This riveting book is written by Dorothea, a Polio survivor, and her therapist. Depression often accompanies PPS, as it did for Dorothea. The book helps you understand the role of psychotherapy in dealing successfully with depresssion. It is worth exploring this avenue before resorting to drug therapy. It is also a trip back into Polio History.
"A Summer Plague: Polio and it's Survivors" by Tony Gould.
Tony tells a history of Polio in the United States. He explains about the first polio epidemic in New York in 1916, on through to the 1950s when the Salk Polio Vaccine was first approved for distribution. He also tells about Sabin vaccine. The second half of the book is personal stories of polio survivors, like Dr. Lauro Halstead, polio specialist at the National Rehabilitation Hospital in Washington, D.C. It is history at its best from those who lived through it.
Polio Book Review online
This is a wonderful
review of Tony's book for those who have not read it. I think most
libraries should have it. Or, one of the old bookstores, if you want
to buy a copy. Try, "addall.com" for any old books, they check the availability
and prices in several online bookstores. Jann
"A Paralyzing Fear: The Story of Polio in America" by Jane S. Smith.
Highly recommend book on the Polio Epidemics of the past. Nice pictures, and first person accounts of how Polio affected so many lives. It will make you cry, so be prepared. Too bad Smith's other book: "Patenting the Sun: Polio and the Salk Vaccine" is out of print, because it is a very good book about the development of the Salk vaccine and Jonas Salk, himself. If you are interested in it, you can try one of the old book stores, or online (addall.com).
"Post-Polio Syndrome" by Lauro S. Halstead, M.D.
This is a textbook, but has the best information on Post Polio Syndrome. Highly recommended for health professionals or if you want more medical details on PPS.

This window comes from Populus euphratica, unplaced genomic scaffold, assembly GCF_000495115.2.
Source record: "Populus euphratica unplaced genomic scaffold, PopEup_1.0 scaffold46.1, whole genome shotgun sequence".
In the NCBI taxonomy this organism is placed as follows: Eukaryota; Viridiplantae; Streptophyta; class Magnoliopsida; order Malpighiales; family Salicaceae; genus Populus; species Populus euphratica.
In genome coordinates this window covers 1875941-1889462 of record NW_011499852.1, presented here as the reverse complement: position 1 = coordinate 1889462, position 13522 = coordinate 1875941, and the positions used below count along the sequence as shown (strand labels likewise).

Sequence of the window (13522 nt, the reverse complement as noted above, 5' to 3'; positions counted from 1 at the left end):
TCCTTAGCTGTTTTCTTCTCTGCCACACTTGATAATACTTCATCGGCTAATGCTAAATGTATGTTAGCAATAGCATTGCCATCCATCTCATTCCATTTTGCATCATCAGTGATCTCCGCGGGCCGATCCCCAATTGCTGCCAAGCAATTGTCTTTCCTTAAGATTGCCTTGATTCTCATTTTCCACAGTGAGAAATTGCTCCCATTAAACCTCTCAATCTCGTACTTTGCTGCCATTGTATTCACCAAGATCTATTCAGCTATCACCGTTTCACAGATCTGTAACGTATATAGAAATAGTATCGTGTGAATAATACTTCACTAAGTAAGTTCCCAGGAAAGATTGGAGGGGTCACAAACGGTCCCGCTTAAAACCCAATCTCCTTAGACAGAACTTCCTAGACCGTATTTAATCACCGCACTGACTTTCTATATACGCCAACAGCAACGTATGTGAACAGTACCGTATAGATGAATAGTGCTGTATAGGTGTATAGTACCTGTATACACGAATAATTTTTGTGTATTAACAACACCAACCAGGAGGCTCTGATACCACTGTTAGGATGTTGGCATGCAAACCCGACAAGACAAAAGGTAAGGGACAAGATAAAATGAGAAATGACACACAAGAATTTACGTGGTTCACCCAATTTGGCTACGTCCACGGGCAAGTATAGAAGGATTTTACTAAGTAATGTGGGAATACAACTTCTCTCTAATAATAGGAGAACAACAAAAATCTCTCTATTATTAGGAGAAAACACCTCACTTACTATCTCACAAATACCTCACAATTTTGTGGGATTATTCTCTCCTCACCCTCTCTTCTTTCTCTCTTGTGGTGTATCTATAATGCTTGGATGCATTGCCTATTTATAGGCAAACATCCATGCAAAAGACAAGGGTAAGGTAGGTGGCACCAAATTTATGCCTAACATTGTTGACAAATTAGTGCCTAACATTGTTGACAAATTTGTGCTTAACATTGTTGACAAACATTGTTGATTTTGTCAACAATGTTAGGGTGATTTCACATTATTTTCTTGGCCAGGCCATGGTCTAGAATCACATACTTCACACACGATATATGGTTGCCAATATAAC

"Managing Post-Polio: A Guide to Living Well with Post Polio Syndrome" edited by Lauro S. Halstead, M.D.
There is a detailed review of this book on Amazon.com by Jack Trombadore, from the NJ Polio Network Newsletter, Fall, 1998.
"Post-Polio Syndrome: A Guide for Polio Survivors and Their Families"
by Julie K. Silver, MD
"The Polio Paradox" by Richard Bruno, PhD
Books by People who Had Polio:
"Small Steps: The Year I Got Polio" by Peg Kehret "Peg has written more than 30 books for children, many of them award winners. This would be a great book to read to your children or grandchildren!
"Climbing Kilimanjaro" by Helen Bergan
Read about Helen's African Odyssey. She has travelled to places I will never go, but reading her book makes me feel like I, too, have been there...even down to using the crutches! True to form, it a Polio survivor wants to travel, they will find a way.
"FDRs Splendid Deception"
The Moving Story of Roosevelt's Massive Disability-and the intense effort to conceal it from the Public by Hugh Gregory Gallagher.
Many people never knew the extent of FDRs disability from Polio since he became a master of hiding his disability from the public. Few pictures were taken of FDR in a wheelchair, but there are some wonderful pictures of this historic period of time in this book.
A video and a play:
"Sunrise at Campobello"
This is an excellent video suitable for the entire family. It covers 34 months in the life of Franklin Delano Roosevelt from the time he got polio in 1921 at his summer home in Canada until he appears at the 1924 Democratic National Convention in NYC. It is a unique look into the past of a man destined for greatness, and how he dealt with a disabling illness. You see the beginnings of a great "deception," described in more detail in Gallagher's book, FDRs Splendid Deception (above).
"Sunrise at Campobello: A Play in Three Acts" by Dore Schary This is the wonderful play which was a great success on Broadway before it was made into the 1960 movie. The book also contains 8 pages of pictures from the movie.
Jann , 2005
Great list Jann. Could I add one more (although I don't have the author's name right here..)